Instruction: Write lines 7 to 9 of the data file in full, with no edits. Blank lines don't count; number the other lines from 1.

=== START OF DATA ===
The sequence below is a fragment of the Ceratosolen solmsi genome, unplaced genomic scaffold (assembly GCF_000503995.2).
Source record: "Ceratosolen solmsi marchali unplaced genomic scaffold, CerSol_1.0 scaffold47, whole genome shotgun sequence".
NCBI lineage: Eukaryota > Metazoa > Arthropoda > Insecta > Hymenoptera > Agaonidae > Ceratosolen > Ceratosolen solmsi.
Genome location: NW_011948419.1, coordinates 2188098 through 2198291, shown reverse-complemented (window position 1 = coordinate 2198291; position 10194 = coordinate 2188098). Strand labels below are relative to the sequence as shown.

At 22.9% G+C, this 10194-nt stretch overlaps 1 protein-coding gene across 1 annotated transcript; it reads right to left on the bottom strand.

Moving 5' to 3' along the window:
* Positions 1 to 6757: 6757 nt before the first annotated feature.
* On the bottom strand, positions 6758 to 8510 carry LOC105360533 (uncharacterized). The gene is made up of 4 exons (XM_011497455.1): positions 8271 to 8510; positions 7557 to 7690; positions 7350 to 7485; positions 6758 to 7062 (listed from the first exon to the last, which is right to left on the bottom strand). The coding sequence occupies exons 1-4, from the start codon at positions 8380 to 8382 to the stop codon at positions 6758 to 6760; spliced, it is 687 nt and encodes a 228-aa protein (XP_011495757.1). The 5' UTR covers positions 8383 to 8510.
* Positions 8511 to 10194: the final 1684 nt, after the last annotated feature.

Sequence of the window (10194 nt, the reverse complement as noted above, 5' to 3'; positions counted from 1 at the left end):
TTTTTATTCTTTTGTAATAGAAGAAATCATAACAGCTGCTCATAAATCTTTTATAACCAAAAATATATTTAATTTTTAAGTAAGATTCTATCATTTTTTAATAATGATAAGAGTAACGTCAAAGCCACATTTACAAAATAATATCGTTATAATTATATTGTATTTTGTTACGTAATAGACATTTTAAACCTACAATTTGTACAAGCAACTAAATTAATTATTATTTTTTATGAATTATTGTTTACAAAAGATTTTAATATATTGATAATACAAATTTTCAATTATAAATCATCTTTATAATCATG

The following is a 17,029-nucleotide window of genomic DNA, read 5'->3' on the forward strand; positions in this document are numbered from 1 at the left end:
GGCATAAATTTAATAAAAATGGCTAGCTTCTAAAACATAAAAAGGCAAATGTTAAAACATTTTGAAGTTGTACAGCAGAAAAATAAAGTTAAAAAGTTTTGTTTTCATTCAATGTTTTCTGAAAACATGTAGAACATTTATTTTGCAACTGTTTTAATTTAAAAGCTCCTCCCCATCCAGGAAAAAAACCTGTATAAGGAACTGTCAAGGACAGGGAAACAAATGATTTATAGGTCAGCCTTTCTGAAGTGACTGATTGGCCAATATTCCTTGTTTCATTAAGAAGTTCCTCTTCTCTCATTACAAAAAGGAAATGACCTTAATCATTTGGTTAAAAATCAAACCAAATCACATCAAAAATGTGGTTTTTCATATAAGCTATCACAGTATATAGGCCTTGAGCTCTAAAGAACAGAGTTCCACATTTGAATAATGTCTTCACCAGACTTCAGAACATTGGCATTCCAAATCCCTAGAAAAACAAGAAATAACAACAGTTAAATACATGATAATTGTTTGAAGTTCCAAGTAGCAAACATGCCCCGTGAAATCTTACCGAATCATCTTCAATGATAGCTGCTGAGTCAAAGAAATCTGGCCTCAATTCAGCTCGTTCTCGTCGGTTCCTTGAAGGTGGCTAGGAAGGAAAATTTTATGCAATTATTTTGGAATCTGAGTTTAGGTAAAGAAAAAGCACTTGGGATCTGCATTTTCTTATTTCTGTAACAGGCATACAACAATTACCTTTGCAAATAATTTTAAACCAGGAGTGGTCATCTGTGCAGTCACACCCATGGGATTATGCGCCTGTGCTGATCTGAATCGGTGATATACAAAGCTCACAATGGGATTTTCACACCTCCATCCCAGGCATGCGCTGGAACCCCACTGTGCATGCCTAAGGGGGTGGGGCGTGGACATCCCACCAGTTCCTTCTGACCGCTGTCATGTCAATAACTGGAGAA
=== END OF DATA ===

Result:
* Positions 1 to 6757: 6757 nt before the first annotated feature.
* On the bottom strand, positions 6758 to 8510 carry LOC105360533 (uncharacterized). The gene is made up of 4 exons (XM_011497455.1): positions 8271 to 8510; positions 7557 to 7690; positions 7350 to 7485; positions 6758 to 7062 (listed from the first exon to the last, which is right to left on the bottom strand). The coding sequence occupies exons 1-4, from the start codon at positions 8380 to 8382 to the stop codon at positions 6758 to 6760; spliced, it is 687 nt and encodes a 228-aa protein (XP_011495757.1). The 5' UTR covers positions 8383 to 8510.
* Positions 8511 to 10194: the final 1684 nt, after the last annotated feature.